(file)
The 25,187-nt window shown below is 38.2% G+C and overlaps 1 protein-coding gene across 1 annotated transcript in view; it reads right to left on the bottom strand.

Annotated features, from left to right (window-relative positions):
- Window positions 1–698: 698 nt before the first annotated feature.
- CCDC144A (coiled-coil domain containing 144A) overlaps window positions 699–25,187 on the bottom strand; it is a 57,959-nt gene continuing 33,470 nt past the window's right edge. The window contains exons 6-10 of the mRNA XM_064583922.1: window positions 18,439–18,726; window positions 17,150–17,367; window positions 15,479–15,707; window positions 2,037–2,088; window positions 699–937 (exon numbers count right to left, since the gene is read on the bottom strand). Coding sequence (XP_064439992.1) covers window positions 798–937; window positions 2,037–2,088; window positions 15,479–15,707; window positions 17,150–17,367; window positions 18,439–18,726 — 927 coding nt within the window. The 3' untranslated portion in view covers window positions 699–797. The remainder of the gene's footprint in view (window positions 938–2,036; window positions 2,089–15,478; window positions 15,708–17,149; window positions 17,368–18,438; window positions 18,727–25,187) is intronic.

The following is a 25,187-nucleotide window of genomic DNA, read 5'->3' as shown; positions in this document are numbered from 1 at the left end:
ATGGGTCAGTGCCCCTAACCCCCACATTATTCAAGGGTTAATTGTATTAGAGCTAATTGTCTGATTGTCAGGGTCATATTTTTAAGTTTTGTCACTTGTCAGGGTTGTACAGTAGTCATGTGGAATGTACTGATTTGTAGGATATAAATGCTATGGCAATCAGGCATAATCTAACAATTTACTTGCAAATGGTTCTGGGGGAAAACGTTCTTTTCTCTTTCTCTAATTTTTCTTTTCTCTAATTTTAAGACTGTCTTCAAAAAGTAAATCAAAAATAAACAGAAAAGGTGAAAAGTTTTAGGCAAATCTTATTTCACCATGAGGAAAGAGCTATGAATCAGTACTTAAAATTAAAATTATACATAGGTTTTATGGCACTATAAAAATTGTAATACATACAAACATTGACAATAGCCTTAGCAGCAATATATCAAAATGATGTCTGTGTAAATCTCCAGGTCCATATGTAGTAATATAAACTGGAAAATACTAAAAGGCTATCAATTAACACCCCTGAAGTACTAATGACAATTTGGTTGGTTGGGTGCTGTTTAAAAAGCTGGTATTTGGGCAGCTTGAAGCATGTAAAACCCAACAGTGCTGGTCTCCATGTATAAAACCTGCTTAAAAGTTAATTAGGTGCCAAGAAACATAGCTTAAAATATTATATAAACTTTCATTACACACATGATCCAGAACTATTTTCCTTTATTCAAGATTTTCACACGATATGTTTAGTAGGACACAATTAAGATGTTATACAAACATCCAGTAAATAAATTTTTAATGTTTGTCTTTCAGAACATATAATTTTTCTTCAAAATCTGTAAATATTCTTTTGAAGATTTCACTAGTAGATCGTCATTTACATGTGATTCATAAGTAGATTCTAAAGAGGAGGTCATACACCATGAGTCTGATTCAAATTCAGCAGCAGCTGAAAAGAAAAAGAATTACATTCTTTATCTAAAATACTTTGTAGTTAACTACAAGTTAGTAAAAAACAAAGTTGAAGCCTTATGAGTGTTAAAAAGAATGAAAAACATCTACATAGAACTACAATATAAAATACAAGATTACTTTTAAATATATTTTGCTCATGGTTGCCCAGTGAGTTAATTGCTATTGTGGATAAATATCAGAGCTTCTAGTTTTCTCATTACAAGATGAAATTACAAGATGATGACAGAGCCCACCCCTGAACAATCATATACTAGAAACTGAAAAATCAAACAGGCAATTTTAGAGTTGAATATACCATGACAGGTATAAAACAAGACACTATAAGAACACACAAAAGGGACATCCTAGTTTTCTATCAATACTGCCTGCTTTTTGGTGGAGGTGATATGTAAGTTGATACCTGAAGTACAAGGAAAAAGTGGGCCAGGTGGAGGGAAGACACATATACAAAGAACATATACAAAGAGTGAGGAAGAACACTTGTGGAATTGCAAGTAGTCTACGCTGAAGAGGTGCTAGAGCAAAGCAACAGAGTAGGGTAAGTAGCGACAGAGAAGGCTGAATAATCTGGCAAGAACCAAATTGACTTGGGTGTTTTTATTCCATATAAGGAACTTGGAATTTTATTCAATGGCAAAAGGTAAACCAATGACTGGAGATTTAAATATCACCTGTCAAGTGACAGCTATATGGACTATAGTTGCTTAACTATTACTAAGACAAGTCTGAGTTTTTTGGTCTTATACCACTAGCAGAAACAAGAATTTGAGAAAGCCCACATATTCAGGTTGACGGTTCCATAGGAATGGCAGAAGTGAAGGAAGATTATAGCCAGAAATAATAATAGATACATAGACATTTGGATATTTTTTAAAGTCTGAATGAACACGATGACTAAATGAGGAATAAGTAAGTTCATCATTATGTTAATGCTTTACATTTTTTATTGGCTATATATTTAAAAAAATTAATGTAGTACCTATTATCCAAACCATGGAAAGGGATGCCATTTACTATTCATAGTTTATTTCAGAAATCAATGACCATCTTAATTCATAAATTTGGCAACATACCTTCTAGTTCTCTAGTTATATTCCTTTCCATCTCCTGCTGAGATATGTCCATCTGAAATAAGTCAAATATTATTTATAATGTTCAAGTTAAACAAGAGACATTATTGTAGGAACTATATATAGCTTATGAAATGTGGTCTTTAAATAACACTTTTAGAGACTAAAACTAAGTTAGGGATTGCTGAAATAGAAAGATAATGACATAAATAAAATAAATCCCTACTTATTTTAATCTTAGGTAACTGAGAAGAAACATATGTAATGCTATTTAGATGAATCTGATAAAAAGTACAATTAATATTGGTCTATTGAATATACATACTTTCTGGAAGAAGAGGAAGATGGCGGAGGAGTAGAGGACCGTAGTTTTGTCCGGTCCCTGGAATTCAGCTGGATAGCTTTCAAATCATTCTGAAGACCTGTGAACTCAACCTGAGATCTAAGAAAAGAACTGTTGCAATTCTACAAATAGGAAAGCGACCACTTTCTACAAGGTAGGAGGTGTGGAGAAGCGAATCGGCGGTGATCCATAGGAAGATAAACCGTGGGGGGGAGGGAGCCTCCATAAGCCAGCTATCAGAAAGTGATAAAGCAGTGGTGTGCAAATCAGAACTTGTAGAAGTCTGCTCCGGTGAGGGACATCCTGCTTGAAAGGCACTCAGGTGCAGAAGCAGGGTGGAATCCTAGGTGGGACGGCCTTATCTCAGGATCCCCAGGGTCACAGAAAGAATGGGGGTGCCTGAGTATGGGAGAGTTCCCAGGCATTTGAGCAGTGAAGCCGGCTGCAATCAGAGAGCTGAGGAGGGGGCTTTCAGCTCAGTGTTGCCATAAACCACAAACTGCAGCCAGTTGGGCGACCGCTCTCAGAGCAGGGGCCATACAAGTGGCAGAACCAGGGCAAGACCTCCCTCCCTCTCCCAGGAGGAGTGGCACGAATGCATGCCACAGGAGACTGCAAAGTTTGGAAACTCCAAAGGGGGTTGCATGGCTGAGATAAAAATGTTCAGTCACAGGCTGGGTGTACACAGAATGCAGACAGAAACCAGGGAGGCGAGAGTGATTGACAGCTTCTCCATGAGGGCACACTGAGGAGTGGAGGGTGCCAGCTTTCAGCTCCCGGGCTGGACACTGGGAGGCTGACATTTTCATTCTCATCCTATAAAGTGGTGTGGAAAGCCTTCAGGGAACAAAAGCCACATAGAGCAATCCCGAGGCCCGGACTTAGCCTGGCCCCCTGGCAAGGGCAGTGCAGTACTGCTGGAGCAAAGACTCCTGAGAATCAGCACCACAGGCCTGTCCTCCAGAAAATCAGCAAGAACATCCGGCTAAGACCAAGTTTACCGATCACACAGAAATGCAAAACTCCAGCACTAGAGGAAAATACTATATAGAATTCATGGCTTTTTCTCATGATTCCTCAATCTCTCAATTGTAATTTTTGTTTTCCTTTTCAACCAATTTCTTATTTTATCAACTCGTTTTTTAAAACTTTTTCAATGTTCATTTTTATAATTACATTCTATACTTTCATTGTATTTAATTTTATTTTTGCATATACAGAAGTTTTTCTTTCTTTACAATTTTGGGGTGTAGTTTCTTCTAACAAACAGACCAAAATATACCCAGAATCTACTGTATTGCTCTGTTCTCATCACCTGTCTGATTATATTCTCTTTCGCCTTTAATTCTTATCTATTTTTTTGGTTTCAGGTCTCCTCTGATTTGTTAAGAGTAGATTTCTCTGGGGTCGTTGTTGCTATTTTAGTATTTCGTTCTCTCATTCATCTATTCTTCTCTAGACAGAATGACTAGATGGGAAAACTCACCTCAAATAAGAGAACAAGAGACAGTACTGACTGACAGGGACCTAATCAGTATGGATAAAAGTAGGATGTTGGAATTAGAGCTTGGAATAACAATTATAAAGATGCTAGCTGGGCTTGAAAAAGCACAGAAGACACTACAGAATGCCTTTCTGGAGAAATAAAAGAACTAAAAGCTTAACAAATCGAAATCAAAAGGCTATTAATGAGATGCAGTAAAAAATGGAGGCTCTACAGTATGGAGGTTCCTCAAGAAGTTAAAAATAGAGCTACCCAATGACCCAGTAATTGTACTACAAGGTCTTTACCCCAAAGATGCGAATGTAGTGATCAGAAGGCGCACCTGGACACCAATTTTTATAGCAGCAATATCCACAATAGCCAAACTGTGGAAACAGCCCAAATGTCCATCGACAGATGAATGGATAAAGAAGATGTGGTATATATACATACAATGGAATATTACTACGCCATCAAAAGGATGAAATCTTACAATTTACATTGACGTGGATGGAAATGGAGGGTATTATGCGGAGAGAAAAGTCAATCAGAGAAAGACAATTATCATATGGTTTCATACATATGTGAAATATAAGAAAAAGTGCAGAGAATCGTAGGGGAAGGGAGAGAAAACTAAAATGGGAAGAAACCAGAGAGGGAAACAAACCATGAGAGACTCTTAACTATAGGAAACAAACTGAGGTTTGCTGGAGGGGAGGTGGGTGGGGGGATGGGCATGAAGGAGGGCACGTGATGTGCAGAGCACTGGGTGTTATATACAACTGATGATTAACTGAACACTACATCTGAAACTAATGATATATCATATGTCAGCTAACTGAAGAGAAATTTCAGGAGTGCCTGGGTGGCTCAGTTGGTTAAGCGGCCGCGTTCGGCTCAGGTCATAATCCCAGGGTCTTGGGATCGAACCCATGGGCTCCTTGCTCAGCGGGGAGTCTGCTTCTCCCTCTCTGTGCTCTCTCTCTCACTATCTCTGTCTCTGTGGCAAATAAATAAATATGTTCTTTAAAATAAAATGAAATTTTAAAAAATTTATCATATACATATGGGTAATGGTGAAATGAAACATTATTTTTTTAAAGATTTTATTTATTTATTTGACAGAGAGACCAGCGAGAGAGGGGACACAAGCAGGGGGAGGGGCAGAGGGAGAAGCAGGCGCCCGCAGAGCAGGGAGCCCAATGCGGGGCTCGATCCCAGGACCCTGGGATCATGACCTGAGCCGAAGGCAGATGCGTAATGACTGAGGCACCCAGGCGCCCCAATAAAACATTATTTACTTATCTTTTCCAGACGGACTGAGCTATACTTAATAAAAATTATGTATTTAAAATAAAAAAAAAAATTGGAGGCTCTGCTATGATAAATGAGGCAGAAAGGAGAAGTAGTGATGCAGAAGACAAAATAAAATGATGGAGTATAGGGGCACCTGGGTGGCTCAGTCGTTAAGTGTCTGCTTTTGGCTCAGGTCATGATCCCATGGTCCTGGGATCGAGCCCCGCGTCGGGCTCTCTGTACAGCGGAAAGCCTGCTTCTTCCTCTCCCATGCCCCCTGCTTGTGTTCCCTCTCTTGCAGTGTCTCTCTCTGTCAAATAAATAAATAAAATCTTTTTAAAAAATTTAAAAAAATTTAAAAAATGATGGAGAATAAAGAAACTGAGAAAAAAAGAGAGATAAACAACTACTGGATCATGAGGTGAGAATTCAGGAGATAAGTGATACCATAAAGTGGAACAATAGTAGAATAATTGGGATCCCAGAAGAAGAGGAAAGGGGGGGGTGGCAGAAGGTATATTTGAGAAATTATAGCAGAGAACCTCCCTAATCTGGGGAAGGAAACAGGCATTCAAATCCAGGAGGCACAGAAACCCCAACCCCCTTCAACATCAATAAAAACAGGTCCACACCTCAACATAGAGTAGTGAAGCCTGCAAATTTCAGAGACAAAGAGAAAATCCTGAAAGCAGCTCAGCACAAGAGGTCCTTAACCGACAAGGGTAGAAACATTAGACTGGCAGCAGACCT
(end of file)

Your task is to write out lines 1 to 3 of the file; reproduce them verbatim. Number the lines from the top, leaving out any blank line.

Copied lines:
The 25,187-nt window shown below is 38.2% G+C and overlaps 1 protein-coding gene across 1 annotated transcript in view; it reads right to left on the bottom strand.

Annotated features, from left to right (window-relative positions):
- Window positions 1–698: 698 nt before the first annotated feature.